Baby Care

My Instinct Saved Our Baby


Around the third trimester of my pregnancy, I noticed my baby had stopped moving, I knew something was wrong, and that was what saved our baby. After the delivery of my baby through C-section, my gynae congratulated me for my motherly instinct which I listened to thereby saving my son’s life.

Victor was born prematurely at 33 weeks on the 14th of April 2015 through C-section, the whole process was fast and dramatic, I remember being rushed leisurely driven to the hospital by my husband with the intention of finding out what’s wrong and getting back home. Instead, the doctor ordered his colleagues to prepare for surgery and I remembered the doctor muttering “Madam, you just saved your son’s life” just before the anaesthetic started it’s work and I couldn’t feel anything again.

 

Six weeks before my due date I had already taken my maternity leave which is early but I couldn’t help it. I could barely walk to the junction of my house without feeling pains in my hip and my legs felt like lead. I had pelvic instability and sitting down at my desk at work was torture.

 

My sweet husband chose that time to take his leave from work so we could spend some time together, but while he was always out with friends I would stay indoors enjoying baby’s strong kicks and punches. His kicks were pretty strong and he squirms constantly.


From the moment I felt him kick at 20 weeks I knew he is strong, his kicks were intense and frequent and I felt a surge of pride when I told my husband “we have a strong boy in here” he just rolled his eyes “you would know” he said sarcastically.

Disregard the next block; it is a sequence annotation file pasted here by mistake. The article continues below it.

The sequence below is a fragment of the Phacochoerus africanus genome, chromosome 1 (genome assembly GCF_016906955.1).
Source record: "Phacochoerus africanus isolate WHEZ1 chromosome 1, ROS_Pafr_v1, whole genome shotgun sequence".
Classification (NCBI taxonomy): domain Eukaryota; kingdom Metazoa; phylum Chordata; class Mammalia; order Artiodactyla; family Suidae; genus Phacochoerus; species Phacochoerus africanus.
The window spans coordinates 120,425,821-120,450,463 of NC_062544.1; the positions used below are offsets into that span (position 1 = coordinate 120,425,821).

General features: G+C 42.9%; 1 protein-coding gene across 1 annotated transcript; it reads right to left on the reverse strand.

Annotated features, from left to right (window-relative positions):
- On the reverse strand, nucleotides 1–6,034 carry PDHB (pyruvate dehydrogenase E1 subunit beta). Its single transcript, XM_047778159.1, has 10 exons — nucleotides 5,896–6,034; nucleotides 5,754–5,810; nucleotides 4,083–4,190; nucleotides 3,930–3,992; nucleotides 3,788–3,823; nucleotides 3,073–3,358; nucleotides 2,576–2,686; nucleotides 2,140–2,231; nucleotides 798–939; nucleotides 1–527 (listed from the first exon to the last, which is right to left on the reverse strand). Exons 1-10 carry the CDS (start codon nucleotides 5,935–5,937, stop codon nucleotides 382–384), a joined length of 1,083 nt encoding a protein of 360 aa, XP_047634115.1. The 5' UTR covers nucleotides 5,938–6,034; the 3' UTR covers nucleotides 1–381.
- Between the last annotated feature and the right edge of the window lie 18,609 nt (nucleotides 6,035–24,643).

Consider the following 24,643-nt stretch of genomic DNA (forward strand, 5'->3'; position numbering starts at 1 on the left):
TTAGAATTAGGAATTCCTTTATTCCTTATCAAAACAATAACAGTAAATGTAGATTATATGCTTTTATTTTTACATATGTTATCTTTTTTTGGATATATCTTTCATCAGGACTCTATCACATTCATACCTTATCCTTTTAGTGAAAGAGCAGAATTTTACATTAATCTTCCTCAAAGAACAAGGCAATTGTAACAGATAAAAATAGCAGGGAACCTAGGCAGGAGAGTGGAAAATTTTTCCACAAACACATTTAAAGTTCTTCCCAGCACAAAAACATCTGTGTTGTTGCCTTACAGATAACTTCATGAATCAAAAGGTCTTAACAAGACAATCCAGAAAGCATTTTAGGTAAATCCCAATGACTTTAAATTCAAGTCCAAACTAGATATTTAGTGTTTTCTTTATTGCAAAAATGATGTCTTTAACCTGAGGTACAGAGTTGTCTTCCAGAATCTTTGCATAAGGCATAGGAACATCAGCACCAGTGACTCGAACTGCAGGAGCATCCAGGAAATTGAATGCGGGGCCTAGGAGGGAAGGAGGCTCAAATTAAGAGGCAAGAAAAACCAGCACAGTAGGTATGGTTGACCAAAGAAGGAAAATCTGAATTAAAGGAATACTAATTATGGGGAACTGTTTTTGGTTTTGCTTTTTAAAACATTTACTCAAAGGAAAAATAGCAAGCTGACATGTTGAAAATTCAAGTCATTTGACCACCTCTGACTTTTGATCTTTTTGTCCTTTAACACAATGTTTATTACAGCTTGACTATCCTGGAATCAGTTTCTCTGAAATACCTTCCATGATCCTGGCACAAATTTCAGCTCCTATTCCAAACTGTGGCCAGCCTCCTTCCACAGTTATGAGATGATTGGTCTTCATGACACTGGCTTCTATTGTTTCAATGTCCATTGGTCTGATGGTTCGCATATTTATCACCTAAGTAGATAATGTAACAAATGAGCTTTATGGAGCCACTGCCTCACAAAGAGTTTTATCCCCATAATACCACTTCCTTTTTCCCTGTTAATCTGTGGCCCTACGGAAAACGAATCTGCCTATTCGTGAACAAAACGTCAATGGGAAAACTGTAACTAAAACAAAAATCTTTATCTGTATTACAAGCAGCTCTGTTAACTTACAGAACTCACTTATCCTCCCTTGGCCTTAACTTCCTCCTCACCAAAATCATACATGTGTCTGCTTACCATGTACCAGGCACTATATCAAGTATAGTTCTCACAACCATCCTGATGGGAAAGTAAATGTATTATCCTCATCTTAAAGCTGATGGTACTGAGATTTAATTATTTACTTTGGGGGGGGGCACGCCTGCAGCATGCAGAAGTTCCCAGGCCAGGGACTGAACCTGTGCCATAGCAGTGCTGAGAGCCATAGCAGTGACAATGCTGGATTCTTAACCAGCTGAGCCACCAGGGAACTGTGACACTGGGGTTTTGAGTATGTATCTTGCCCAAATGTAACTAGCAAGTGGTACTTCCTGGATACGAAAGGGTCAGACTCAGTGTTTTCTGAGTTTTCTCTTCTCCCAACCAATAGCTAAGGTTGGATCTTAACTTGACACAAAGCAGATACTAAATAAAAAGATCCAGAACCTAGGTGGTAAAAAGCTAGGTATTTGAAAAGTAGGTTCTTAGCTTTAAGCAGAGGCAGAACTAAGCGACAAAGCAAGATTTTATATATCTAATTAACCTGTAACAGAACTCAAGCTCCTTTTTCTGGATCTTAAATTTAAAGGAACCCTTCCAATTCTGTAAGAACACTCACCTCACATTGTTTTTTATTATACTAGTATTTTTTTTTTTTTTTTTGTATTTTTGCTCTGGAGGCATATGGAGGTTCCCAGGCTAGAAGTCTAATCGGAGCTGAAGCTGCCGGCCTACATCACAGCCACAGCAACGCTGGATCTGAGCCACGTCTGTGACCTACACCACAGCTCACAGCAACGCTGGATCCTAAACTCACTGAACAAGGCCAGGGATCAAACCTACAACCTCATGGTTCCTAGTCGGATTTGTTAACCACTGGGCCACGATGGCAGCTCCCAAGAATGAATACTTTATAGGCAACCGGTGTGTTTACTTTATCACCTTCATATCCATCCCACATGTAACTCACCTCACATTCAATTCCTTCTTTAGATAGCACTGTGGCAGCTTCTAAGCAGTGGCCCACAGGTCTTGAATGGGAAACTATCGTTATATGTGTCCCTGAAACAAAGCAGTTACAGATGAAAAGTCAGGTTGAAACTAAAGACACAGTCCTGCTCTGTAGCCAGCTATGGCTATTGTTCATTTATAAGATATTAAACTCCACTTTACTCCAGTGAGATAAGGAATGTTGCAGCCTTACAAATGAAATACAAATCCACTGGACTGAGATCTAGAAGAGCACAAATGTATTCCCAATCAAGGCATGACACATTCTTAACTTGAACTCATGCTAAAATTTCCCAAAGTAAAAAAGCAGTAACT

The morning before my pregnancy would be 7 months he didn’t kick to say good morning, normally he would say his good morning with a sharp kick and I would respond by rubbing my tummy and muttering a “good morning” in response. We did this a lot so I was familiar with the routine.

So it came as a surprise when he was so silent on this day, what could have made him go silently suddenly? I asked, and I immediately told my husband about it.

My baby had never been quiet for more than one hour but on this day I felt no squirming, kicking or punching against my belly, then I started crying. Worried that something must have been wrong for my lil champ to be so still.

My worried husband called my gynae who told him to bring me to the hospital, we got to the hospital, and I held my heart in my mouth as the doctor listened for my child’s heartbeat. His heartbeat was normal and he was still breathing, that was when I breathed properly.

As one of the nurses monitored my baby’s vitals, my husband gave me a foot massage, baby is in there breathing, but why isn’t he moving? I thought. Before I could hold that thought I had Braxton hick’s contraction and my baby’s heart rate dropped from 140 to 80 on the monitor. “Go get the doctor” I shouted to my husband.

The doctor arrived, and every time I had a contraction, my baby’s heart rate dropped. It would seem that my little one’s hand was near the umbilical cord, so everytime I had a contraction he would grip it, cutting off his own oxygen supply.

And that was it, a C-section had to be done, and quickly too. Things happened so fast

was undressed, given an anaesthetic,  and then moved into the theatre, there the procedure to bring out my baby as fast as possible started.